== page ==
When a mother and son reunite after a 33 year separation on May Eve, the past comes back to haunt them. Paste talks with the playwright, Honor Molloy, about her reality-bending play, Crackskull Row, which is showing at the Irish Repertory Theatre through March 26.
Where did you get the idea for Crackskull Row?
Honor Molloy: For me, the inciting incident for even writing the play was an event that happened when I was a kid. The IRA blew up Nelson’s Pillar and my dad brought this thing home that he claimed was the sword. He believed it was the sword for many years, but it was this amazing image to me, even as a child. I thought it was such a cool thing to have at home, and we felt like my father was at the center of history. A kind of naughty history, because it was really a subversive act. I always thought it was an act of performance art in a way, because I learned stuff about the event and the night during my research. These guys didn’t like Lord Nelson on O’Connell Street, so they decided to get rid of him for the 50th anniversary of Easter Rising. They did. They had builders, who were excellent with dynamite, and basically that was how they planned it and blew it up. For me, it was a hot image for the Irish nation as well as the father coming home and the sword, actually bringing violence and war into the house.
I think the other thing was that there was humor in it. I feel like Irish Americans, who have been here for a while, look back at Irish history in a serious way. They respect it. They talk about it. They study it. But for me, as a child my father was a comedian. Everything was about subversion. His comedy was about subversive. There was a sense that it was humorous and a taste of wild freedom that these men in their 20s and maybe early 30s were let loose like boys on the playground. They blew up this symbol of oppression. Many people thought it was funny, but many people were also outraged. You’re always going to get that.
What’s Crackskull Row about?
Molloy: It’s a really interesting theatre piece, because it’s not told straight-on in chronology. It’s a memory play, like Tennessee Williams’s Glass Menagerie. This is a twisted, memory play. A grown man looks back through the prism of time into the past and tells the story. It’s filled with nostalgia, but also pain. I’m talking about Glass Menagerie—there’s pain, there’s love, there’s kindness, regret and so many things.
I think the same thing happens with Crackskull. He literally goes to his house and stands outside the framework of the house. He looks through the windows and directs the audience’s attention to the action, which is actually realism. You’ve got the magic on the outside in the 1999 framework. He then looks at his mother, and there’s another moving into another play world within the modern framework. That probably sounds really involved.
Basically, what it is, a man comes home after being in prison for 33 years. He looks in the window and sees his mother is mad. The play is basically her mad imaginings. You see where she is in her state, and he brings some ghosts with him. They converge on the house and take the mother back to 1966, where there is calamity. It’s the night that the father brings home Nelson’s sword. It has some resonance from my life in the action and in terms of history. But it’s beautiful, because we’re telescoping backwards into the past.
He’s been in jail for 33 years, because of the event that happened on that night of the destruction of Nelson’s Pillar.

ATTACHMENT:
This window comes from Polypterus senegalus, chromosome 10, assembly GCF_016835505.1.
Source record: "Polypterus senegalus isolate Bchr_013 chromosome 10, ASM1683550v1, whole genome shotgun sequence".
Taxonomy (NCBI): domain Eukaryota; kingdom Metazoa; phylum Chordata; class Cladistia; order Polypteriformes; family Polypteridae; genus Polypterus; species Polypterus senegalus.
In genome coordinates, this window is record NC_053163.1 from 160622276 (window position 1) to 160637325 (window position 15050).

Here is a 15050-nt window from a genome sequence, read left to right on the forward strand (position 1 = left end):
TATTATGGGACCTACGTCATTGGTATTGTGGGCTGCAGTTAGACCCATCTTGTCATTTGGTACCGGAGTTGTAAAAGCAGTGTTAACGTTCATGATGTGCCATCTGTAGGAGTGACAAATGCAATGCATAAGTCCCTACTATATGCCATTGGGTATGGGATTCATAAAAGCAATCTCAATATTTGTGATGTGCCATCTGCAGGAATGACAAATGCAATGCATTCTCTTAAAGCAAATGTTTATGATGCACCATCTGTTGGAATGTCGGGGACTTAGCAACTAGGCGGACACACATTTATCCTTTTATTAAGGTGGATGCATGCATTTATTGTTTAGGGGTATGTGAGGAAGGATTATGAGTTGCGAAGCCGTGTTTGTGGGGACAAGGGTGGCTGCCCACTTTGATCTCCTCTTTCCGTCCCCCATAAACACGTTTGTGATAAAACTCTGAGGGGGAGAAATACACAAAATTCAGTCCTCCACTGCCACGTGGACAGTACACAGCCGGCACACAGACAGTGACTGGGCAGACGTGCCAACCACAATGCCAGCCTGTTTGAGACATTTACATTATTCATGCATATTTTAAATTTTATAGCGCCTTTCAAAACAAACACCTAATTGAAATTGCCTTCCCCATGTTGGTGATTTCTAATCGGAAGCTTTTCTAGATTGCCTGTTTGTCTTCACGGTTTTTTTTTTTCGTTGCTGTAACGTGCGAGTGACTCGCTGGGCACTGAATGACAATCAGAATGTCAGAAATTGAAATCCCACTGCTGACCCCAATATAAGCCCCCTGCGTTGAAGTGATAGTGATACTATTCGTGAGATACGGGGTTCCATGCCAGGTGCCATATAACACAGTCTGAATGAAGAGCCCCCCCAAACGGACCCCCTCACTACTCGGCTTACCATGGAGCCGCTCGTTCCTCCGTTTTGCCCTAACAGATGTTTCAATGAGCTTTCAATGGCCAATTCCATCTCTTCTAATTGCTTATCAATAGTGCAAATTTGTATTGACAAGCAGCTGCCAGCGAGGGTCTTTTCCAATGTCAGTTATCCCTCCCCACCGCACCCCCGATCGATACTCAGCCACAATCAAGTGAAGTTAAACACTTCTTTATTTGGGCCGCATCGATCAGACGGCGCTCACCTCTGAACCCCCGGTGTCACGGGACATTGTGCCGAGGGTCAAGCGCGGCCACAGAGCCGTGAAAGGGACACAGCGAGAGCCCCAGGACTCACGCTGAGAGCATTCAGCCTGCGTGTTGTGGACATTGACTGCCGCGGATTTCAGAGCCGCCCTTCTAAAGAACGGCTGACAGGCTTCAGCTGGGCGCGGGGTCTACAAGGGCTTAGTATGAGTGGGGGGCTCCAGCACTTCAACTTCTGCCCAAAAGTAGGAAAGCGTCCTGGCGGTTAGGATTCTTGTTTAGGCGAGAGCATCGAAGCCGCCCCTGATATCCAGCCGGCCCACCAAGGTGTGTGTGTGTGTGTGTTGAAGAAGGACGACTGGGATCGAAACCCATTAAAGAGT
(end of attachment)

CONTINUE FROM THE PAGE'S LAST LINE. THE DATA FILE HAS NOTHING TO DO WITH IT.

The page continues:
Was it always your intention that the father and the son be played by the same person?
Molloy: Oh yeah. I always intended on all of the doubling: the mother plays the ghost of the baby she lost, the son Rasher plays the part of himself that stands for himself and goes back to torment his mother, Rasher [the grown-up version] also plays his father. They’re all playing revenants. Masher is the only one who’s solid—so to speak. But I always had that in mind. I always had the silly names (Masher, Basher and Rasher) to establish the Punch-and-Judy kind of feeling. As for Dolly, she’s a doll. She’s an object. That was from the beginning, before I even started the play. I just want it to be organic to the wild story that came out. The other thing about the writing of the play is that I thought I was going to write a realistic play, but it really gave me it’s own structure. The characters started doing their own things, so a lot of that was me mucking about in the murk in the dark and just letting the play in the darkness and the primal story of that play came up itself. I had never had a production of the play. I had a small community theater work on the play in the 2000. It was on the page for a long time. “Who’s he now? How do we do this?” I didn’t know how any of this stuff would work. I just had a sense that it would. It was working with Kira [Simring] and the actors—they cracked it. We were able to figure out more of the play when we moved to Irish Rep. It gave us a larger playground and more resources. It’s so complicated and so many strands of storytelling going on at once with the magic and realism all in the same scene.
It took me a little bit to get into it and figure out what was happening. After I figured it out, everything fell into place.
Molloy: I think also people talk about the play when they’re leaving the theatre. Some people say, “We talked about it for an hour on the ride back home.” I hear people behind me “I think that mother was… Does she deserve it?” It’s just amazing for me. I pretend that I’m nobody and listen in a little bit. It’s a risky thing. People are also outraged. There are different kinds of responses to this. That’s a big learning experience for me. They’re the consumer and they get to have their response to the play. Why did I write the play if I want to organize the responses of the audience? It’s very gratifying in that way too.